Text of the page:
Things have been pretty slow lately, especially on the blog-front. If there is one thing Trump has accomplished, he has sorta unleashed a collective writer’s block on the dozen or so blogs and websites I follow, which has gotten worse over the past year especially. The updates are becoming less frequents, for many niches, not just right-wing and reactionary politics. This includes finance, investing, self-help, etc. Much of the dissident stuff has moved to YouTube and Twitter, whereas centrist, contrarian, and moderate stuff on Bloomberg, Economist, Wall St. Journal, etc., is thriving. The media , much like the rest of the US economy, is becoming increasingly dominated by a handful of successful entities. A lot of people were hoping in 2016-2017 that Trump would shake things up, but now almost three years into his administration there is scarcely any swamp draining. There is possibly a deterministic, almost defeatist, resignation that in a world ruled by capital, special interest groups, and activist judges, things are going to remain unchanged no matter who is coronated. This fatalistic determinism applies not just to culture and politics but also economics and other facets of society.
But the good news is, Fuentes’ Groyper ‘army’ is taking moderate conservatives to task, by ‘crashing’ campus speaking tours and other public events that have question and answer sessions, although many Groypers are attendees of these colleges. Instead of softball questions and ‘owning the libs’, Charlie Kirk and others are being asked difficult questions about the apparent contradiction between outwardly supporting free speech but opposing criticism of Israel, and even going so far as implying that criticism of Israel is not a protected right and that freedom of association does not apply; or why and how America giving billions of dollars of aid to Israel is a ‘conservative value’; or the contradiction of supporting Israeli ethno-nationalism but not nationalism for Americans; or supporting the right of Israel to build a contiguous border wall and heavily restrict immigration but not America; or why conservatives, rather than actually conserving, are liberals but with a 5-10 year delay, and so on.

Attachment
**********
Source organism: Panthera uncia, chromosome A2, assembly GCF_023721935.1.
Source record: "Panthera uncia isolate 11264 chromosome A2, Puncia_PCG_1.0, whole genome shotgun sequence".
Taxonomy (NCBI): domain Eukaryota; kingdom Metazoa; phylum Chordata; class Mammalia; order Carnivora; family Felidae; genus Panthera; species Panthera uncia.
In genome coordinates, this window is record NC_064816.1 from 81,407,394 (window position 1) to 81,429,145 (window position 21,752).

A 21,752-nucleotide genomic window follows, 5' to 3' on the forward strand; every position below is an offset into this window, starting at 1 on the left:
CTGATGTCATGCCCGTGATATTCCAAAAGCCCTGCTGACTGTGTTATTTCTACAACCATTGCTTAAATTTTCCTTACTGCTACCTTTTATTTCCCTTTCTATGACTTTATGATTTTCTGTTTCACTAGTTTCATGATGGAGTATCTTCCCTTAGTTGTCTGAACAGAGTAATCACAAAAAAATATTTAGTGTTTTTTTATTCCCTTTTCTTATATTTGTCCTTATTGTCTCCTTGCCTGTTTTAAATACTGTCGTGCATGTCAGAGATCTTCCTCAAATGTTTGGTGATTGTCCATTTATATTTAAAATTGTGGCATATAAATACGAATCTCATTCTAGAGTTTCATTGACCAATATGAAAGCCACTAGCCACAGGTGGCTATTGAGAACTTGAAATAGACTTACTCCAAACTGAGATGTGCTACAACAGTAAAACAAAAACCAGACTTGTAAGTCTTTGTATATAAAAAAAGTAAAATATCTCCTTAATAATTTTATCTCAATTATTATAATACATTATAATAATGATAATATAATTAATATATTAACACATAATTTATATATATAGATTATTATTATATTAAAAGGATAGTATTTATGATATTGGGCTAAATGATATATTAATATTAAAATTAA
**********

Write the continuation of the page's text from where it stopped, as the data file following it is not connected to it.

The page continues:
Most of the questions concern Israel, immigration, and trend of mainstream conservatives moving leftward on culture issues, and the result is befuddlement and annoyance because these pundits cannot defer to their ‘owning the libs manual’ to answer such questions. These are not 19-year-old liberal arts majors who regurgitate Vice and Vox magazine woke platitudes , nor are they laudatory disciples of Buckley and Kristol that regurgitate Conservative inc. talking points, but rather are well-informed dissidents who have done independent research and have observed these contradictions and how mainstream conservatism conserves nothing and is even antithetical to what conservatism stands for. What good is ‘owning the libs’ when in 10 years you become those very libs.
As discussed last week, American conservatism has always been in a bind between conservation (such as preserving tradition) vs. status and upholding hierarchy. Conservatives face a dilemma between hierarchy and tradition. If the hierarchy is arranged in such a way that contradicts tradition, how do conservatives reconcile this? This is why NRO for example has moved further to the left on culture issues but has otherwise stayed firmly ‘right’ in regard to economics and foreign policy. A nihilistic society dominated by capital and quantifiable results may have no values to conserve because values are based on qualities that are harder to quantify than capital, so the result is a brand of conservationism that conserves in the context of capitalism and foreign policy but acquiesces to the left on culture stuff.
What does it mean to succeed at capital? To make money, obviously. But what about success as a culture warrior? To elicit retweets, likes, and public apologies? Outrage fades and societal mores change, but capital cannot be destroyed but rather is converted. To be a culture warrior means you hope to in some way make something as inherently fleeting as sentiment at least temporarily permanent.